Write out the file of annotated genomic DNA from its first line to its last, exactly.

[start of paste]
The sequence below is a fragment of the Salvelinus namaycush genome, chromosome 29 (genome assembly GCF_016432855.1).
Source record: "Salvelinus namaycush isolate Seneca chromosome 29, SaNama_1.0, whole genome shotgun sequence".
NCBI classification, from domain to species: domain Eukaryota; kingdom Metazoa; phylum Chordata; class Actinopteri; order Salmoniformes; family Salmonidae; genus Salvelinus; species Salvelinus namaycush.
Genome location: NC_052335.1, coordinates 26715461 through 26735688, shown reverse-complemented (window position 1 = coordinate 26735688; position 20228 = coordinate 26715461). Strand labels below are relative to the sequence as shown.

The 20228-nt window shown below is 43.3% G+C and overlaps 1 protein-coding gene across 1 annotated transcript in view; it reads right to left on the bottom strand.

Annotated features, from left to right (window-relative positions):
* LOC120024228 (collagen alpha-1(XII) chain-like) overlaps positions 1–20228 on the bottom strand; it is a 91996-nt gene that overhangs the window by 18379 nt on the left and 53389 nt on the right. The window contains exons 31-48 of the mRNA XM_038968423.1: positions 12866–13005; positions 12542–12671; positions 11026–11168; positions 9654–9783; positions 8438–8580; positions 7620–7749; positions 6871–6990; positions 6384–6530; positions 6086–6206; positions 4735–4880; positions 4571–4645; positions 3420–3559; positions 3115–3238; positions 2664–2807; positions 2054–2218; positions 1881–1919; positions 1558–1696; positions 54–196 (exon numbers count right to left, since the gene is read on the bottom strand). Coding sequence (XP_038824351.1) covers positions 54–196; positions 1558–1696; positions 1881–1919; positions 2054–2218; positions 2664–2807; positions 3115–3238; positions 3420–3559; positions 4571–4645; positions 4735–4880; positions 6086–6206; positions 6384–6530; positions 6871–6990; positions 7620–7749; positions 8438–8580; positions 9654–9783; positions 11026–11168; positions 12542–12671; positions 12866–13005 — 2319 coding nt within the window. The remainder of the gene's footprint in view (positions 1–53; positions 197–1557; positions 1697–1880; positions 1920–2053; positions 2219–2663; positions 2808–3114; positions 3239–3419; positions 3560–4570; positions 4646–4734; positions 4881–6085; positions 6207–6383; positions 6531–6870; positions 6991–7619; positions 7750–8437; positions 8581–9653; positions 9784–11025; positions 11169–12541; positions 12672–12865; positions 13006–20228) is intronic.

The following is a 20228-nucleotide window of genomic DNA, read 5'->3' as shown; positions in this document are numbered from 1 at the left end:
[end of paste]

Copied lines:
The sequence below is a fragment of the Salvelinus namaycush genome, chromosome 29 (genome assembly GCF_016432855.1).
Source record: "Salvelinus namaycush isolate Seneca chromosome 29, SaNama_1.0, whole genome shotgun sequence".
NCBI classification, from domain to species: domain Eukaryota; kingdom Metazoa; phylum Chordata; class Actinopteri; order Salmoniformes; family Salmonidae; genus Salvelinus; species Salvelinus namaycush.
Genome location: NC_052335.1, coordinates 26715461 through 26735688, shown reverse-complemented (window position 1 = coordinate 26735688; position 20228 = coordinate 26715461). Strand labels below are relative to the sequence as shown.

The 20228-nt window shown below is 43.3% G+C and overlaps 1 protein-coding gene across 1 annotated transcript in view; it reads right to left on the bottom strand.

Annotated features, from left to right (window-relative positions):
* LOC120024228 (collagen alpha-1(XII) chain-like) overlaps positions 1–20228 on the bottom strand; it is a 91996-nt gene that overhangs the window by 18379 nt on the left and 53389 nt on the right. The window contains exons 31-48 of the mRNA XM_038968423.1: positions 12866–13005; positions 12542–12671; positions 11026–11168; positions 9654–9783; positions 8438–8580; positions 7620–7749; positions 6871–6990; positions 6384–6530; positions 6086–6206; positions 4735–4880; positions 4571–4645; positions 3420–3559; positions 3115–3238; positions 2664–2807; positions 2054–2218; positions 1881–1919; positions 1558–1696; positions 54–196 (exon numbers count right to left, since the gene is read on the bottom strand). Coding sequence (XP_038824351.1) covers positions 54–196; positions 1558–1696; positions 1881–1919; positions 2054–2218; positions 2664–2807; positions 3115–3238; positions 3420–3559; positions 4571–4645; positions 4735–4880; positions 6086–6206; positions 6384–6530; positions 6871–6990; positions 7620–7749; positions 8438–8580; positions 9654–9783; positions 11026–11168; positions 12542–12671; positions 12866–13005 — 2319 coding nt within the window. The remainder of the gene's footprint in view (positions 1–53; positions 197–1557; positions 1697–1880; positions 1920–2053; positions 2219–2663; positions 2808–3114; positions 3239–3419; positions 3560–4570; positions 4646–4734; positions 4881–6085; positions 6207–6383; positions 6531–6870; positions 6991–7619; positions 7750–8437; positions 8581–9653; positions 9784–11025; positions 11169–12541; positions 12672–12865; positions 13006–20228) is intronic.

The following is a 20228-nucleotide window of genomic DNA, read 5'->3' as shown; positions in this document are numbered from 1 at the left end: